Supporting Climate Partnerships
The Georgetown Climate Center works with state and federal officials, academics and an array of stakeholders to strengthen state and federal climate partnerships in the United States. These partnerships seek to reduce greenhouse gas emissions, increase efficiency, promote clean energy jobs, protect consumers, enable adaptation, and bridge the gap between climate and transportation planning.
Recognizing that climate change is a global problem that requires action at the sub-national, national and international levels, the Center strives to maximize the impact U.S. policymakers can have by building on the strengths of each level of government.
Building on State Climate and Energy Work
States have led the way in promoting energy efficiency, establishing renewable energy standards, and attracting private sector investments in clean energy. The tradition of U.S. environmental regulation is a “cooperative federalism” model where early state action often paves the way for stronger federal programs. State mobile source standards for greenhouse gases ultimately led to new federal vehicle standards now endorsed by automakers, environmentalists, and regulators.
Rather than create conflict, state actions can supplement federal efforts and increase cost effectiveness. Some long-standing state programs -- like the promotion of energy efficiency -- reduce the cost of achieving federal emissions targets. Others -- like consumer and environmental protections -- underscore the long and active oversight role that states have played.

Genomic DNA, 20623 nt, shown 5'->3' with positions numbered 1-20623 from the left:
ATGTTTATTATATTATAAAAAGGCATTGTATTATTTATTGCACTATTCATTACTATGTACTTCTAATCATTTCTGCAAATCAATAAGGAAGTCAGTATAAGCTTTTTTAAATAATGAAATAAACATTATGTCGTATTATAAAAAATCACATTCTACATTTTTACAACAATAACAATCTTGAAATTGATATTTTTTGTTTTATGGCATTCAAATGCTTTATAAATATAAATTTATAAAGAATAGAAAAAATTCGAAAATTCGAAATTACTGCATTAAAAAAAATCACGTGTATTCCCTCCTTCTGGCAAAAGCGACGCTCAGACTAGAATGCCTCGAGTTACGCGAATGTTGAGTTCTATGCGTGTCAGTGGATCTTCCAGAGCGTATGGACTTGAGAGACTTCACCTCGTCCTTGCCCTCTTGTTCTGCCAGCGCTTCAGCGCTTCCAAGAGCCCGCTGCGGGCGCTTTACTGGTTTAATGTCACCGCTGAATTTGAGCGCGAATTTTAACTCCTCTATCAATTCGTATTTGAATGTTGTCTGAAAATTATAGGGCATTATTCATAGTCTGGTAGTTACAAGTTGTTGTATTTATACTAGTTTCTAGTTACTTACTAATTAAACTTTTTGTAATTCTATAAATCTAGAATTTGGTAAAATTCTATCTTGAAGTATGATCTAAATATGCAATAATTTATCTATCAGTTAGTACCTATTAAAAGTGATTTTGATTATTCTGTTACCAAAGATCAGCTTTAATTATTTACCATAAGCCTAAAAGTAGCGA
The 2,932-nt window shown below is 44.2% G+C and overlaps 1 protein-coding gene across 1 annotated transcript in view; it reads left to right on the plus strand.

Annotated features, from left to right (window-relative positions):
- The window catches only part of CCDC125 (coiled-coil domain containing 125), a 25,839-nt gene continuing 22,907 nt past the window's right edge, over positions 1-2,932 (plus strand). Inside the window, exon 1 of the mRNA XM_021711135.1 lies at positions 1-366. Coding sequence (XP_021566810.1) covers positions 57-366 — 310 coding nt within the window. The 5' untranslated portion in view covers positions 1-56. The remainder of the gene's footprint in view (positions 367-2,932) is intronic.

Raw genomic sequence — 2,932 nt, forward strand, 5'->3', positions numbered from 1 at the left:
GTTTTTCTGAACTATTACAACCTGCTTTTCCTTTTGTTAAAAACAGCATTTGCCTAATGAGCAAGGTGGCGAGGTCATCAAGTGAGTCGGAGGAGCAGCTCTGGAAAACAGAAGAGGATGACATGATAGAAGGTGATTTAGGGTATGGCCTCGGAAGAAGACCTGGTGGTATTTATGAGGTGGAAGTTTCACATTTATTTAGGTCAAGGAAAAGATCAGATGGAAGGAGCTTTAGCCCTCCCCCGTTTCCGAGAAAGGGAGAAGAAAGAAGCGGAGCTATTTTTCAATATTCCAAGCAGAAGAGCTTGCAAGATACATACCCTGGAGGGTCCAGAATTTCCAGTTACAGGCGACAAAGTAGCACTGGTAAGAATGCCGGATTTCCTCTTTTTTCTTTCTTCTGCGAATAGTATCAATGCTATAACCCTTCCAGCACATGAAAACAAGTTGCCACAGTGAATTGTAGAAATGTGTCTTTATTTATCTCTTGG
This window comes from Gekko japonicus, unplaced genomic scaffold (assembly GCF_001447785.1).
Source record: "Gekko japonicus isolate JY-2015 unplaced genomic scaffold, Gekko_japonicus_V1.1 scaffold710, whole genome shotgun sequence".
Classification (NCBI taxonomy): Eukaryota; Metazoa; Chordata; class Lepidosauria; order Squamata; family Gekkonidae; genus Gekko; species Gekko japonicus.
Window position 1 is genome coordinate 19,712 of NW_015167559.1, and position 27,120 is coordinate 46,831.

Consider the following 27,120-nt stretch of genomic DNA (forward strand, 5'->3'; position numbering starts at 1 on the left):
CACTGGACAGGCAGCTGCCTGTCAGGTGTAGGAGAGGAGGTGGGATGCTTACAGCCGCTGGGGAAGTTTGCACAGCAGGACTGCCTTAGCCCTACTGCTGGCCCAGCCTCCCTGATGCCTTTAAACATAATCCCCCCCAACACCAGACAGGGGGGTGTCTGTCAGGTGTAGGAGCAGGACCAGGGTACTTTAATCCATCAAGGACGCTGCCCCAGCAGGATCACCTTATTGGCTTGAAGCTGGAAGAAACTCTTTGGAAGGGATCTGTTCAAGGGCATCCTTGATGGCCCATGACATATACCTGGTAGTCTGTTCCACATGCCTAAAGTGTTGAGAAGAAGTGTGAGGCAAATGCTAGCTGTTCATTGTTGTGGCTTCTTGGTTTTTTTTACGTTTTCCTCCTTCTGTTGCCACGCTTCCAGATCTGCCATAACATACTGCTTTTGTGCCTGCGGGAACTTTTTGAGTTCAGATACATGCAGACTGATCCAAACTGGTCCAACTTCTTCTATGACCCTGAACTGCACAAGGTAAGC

Protecting State Innovation
In order to compete with China and the rest of the world on clean energy, the U.S. must promote rather than stifle innovation. Continued state action will be needed to attract global private investments and jumpstart the clean energy economy.
It is impossible to foresee the innovative new ways states will find to reduce greenhouse gases just as state actions have led to the development of cap-and-trade programs such as the regional climate initiatives among Northeast (RGGI) and Western states (WCI).
Even post-enactment of a new federal program or regulatory action, state initiatives can buttress federal efforts and provide investment certainty in the event of implementation delays. For example, state renewable portfolio standards have provided market certainty during periods of dramatic changes in federal tax credits for renewables.
Taking Account of Regional Opportunities and Challenges
States face the serious consequences and costs of climate change, and these impacts vary across the country. States can rely on regional resources such as availability of wind and solar energy in crafting policies tailored to their unique circumstances. Climate related impacts such as heat waves, water shortages, rising sea levels, more severe storms, and increased flooding have serious economic and human impacts and require region-specific planning to adapt adequately to climate change. Both the causes and impacts of climate change defy a “one-size-fits-all” approach.